Sully—the Clint Eastwood-directed movie about US Airways pilot Chesley Sullenberger’s crash-landing of a passenger plane in the Hudson River seven years ago—is a hit. The story carries a comforting message: flying is so safe that even a crash is just an inconvenience. But safety itself breeds danger. This week, federal regulators released their report into the near-catastrophe of Delta Flight 1086 from Atlanta to New York 18 months ago. The litany of human errors that investigators catalogued got little attention. But the report should serve as a reminder: flying is not inherently safe. It is safe only when people respect the system that keeps it safe.
If Delta Flight 1086 had crashed at LaGuardia on a snowy day last March, killing some of the 132 people on board, the tragedy would have generated front-page headlines for weeks. Americans can be thankful that they haven’t seen such headlines in more than seven years. No American airliner has fatally crashed since 2009, when 50 people died as a Continental commuter flight crashed near Buffalo. Americans who fly today fear terrorism, not mechanical or human error.
This safe stretch is unprecedented. Before 2007, America rarely had a year without a major plane disaster. In November 2001, American Airlines Flight 587 crashed in Queens, killing 265 people. In 1996, TWA Flight 800 crashed off Long Island, killing 230. In 1990 and 1985, Americans saw three major air crashes in the news. Go back further, and commercial flight was truly dangerous. Last year, Judy Blume published her novel, In the Unlikely Event, based on her experience growing up in the 1950s near Newark Airport, when three planes crashed in just eight weeks.
Delta’s flight last year came close to breaking the current streak. On March 5, the airliner’s plane was “substantially damaged,” investigators from the National Transportation Safety board concluded this Tuesday, when the Boeing MD-88 ran off the runway and stopped just short of Flushing Bay. Almost everything that can go wrong on an airplane did go wrong on Flight 1086.
The pilots faced an immediate challenge: bad weather. With plenty of experience, they knew that landing at LaGuardia in the snow would be a challenge. As the NTSB reports, they spent “considerable time” during the flight analyzing whether they’d be able to stop the plane on the runway. They also asked for braking reports 35 minutes before landing. But crews from the Port Authority, which runs the airport, were clearing snow, so no one was landing planes to report conditions. Plus, the Port Authority wasn’t using the best technology to measure “friction,” even though it said it was doing so. The airport operator’s “policies . . . need clarification,” investigators said.
Pilots, then, didn’t get braking reports until 16 and eight minutes before landing, when they learned that conditions were good. Upon emerging from clouds, though, “the flight crew expected to see at least some of the runway’s surface,” the NTSB reports. Instead, “the flight crew saw that the runway was covered with snow.”
Faced with “situational stress,” the captain essentially panicked. Because of that stress and “operational distractions,” investigators say, he landed the plane with an “aggressive” move, putting the engines into reverse to help stop the plane. The move exceeded the setting for a “contaminated runway” by 59 percent. That abrupt strain on the plane caused a “loss of aerodynamic directional control”—basically, Flight 1086 was a runaway plane.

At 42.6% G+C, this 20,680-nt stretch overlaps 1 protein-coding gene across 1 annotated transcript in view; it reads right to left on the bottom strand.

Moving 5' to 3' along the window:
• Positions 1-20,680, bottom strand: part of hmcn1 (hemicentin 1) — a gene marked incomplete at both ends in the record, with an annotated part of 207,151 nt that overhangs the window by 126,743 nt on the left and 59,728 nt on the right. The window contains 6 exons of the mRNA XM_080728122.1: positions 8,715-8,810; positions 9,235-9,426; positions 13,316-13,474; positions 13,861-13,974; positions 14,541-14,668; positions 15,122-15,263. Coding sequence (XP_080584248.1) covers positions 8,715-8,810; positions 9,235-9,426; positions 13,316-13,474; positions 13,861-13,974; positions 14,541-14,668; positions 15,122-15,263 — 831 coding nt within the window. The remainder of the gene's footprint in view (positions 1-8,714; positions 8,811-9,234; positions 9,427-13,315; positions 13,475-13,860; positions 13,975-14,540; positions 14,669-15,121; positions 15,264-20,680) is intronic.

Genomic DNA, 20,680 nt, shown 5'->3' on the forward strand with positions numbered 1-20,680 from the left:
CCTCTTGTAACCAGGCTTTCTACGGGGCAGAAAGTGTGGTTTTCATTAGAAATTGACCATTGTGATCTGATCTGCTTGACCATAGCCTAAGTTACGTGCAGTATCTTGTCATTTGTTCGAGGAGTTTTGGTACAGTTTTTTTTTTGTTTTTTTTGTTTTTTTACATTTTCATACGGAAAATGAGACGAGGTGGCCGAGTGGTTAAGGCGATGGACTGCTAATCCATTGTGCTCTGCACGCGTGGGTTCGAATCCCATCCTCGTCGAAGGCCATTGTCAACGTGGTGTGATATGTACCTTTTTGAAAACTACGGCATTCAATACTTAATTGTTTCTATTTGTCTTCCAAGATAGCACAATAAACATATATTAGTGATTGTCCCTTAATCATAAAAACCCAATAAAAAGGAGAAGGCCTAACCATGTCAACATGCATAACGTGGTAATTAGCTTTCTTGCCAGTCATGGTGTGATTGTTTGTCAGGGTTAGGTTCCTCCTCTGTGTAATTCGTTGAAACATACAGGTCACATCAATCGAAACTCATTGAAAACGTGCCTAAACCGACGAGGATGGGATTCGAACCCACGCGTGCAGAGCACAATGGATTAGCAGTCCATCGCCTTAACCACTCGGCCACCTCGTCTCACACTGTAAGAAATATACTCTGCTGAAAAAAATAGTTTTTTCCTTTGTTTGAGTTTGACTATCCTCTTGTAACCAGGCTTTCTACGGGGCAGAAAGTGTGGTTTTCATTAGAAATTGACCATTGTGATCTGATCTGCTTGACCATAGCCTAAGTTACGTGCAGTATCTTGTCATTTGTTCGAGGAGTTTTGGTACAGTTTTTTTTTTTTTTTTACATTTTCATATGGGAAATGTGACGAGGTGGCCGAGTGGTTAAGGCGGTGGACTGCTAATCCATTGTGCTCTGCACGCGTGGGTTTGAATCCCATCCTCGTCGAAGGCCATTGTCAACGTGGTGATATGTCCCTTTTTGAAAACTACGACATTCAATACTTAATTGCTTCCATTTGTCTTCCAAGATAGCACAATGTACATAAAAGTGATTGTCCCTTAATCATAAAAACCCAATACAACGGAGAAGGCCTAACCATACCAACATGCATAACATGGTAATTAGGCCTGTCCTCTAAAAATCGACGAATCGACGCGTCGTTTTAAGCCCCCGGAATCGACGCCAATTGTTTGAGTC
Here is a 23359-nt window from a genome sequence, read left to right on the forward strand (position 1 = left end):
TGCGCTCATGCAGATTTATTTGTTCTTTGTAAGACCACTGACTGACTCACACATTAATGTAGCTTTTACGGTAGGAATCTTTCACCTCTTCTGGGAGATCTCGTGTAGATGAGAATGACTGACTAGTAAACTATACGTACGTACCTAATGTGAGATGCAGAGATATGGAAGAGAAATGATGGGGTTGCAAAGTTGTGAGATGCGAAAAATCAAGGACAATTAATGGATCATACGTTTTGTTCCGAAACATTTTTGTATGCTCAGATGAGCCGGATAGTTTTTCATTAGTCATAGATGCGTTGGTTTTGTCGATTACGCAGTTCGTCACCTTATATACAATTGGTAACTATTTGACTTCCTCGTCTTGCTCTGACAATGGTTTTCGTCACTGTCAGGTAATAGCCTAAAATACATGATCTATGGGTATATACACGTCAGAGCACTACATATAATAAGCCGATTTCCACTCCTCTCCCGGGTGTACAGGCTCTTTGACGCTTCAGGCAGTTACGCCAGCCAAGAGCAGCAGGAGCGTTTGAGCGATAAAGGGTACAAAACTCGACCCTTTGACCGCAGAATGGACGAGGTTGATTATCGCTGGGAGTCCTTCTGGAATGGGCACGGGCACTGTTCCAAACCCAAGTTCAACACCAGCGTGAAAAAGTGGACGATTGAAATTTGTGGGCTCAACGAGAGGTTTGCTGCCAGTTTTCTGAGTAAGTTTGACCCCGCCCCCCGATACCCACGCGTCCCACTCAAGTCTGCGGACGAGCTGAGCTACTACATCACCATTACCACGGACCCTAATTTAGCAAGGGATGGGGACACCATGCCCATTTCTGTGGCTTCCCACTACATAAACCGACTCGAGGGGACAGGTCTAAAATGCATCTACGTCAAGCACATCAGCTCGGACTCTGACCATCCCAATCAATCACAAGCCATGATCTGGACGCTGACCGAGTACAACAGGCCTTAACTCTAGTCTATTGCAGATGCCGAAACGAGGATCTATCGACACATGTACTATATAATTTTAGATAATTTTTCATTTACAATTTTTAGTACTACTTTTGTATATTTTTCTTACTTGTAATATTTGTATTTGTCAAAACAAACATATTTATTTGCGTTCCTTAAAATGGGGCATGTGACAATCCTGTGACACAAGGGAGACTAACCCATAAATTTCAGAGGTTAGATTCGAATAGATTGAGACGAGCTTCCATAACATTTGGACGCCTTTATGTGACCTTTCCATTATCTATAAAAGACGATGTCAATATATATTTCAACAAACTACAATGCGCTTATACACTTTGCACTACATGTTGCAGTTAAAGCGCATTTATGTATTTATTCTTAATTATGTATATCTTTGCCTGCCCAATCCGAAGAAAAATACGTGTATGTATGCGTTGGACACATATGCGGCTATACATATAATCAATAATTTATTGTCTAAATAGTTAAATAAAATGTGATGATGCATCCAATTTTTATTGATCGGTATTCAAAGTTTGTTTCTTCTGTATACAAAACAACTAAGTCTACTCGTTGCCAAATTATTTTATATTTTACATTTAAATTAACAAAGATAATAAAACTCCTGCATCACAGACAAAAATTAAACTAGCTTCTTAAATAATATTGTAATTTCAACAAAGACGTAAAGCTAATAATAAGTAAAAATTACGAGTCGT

What ultimately saved the passengers and crew was dumb luck. After the crash-landing, it took 17 minutes to get everyone off the plane. The crash broke a wing and knocked out the plane’s communications, but the plane didn’t catch on fire or explode. The captain—likely still rather stressed out—“did not convey a sense of urgency to evacuate the cabin,” investigators concluded. Flight attendants were “confused” and didn’t follow proper procedures. The fact that passengers “climbed off the plane dressed in their heavy winter coats and scarves”, as ABC7 reported, shows either that flight attendants didn’t clearly instruct them to leave everything behind, or that passengers didn’t listen, wasting time that could have been critical.
After the evacuation, the plane’s crew couldn’t give rescuers an accurate passenger count, leaving out two infants. “Flight and cabin crews . . . should be able to provide emergency responders with an accurate passenger count . . . upon exiting the airplane,” investigators noted, because such information could be lifesaving in a rescue effort.
Federal investigators painstakingly set out this chain of events as a warning. Had just a few things gone differently, their report could easily have become a document of the banal series of actions, inactions, and errors that caused dozens of people to die. In a crisis, frightened crew members and passengers did the wrong thing, multiple times, with their errors compounded by the fact that they and others didn’t do their jobs properly before it became an emergency.
The NTSB account is a useful reminder: airplanes are not magical machines, and they cannot land in any weather. Plane and runway engineers build in room for error. But ground and flight crews still can make enough errors to use up all of that room. The crew and passengers of Delta Flight 1086 were fortunate that their bad day never became more than a news blurb. Sometimes fate is on your side. But sometimes, it isn’t. When flying is this safe, it’s easy to forget that it’s not safe at all—and that it’s better for professionals to depend on good practices, not good luck, to save lives.
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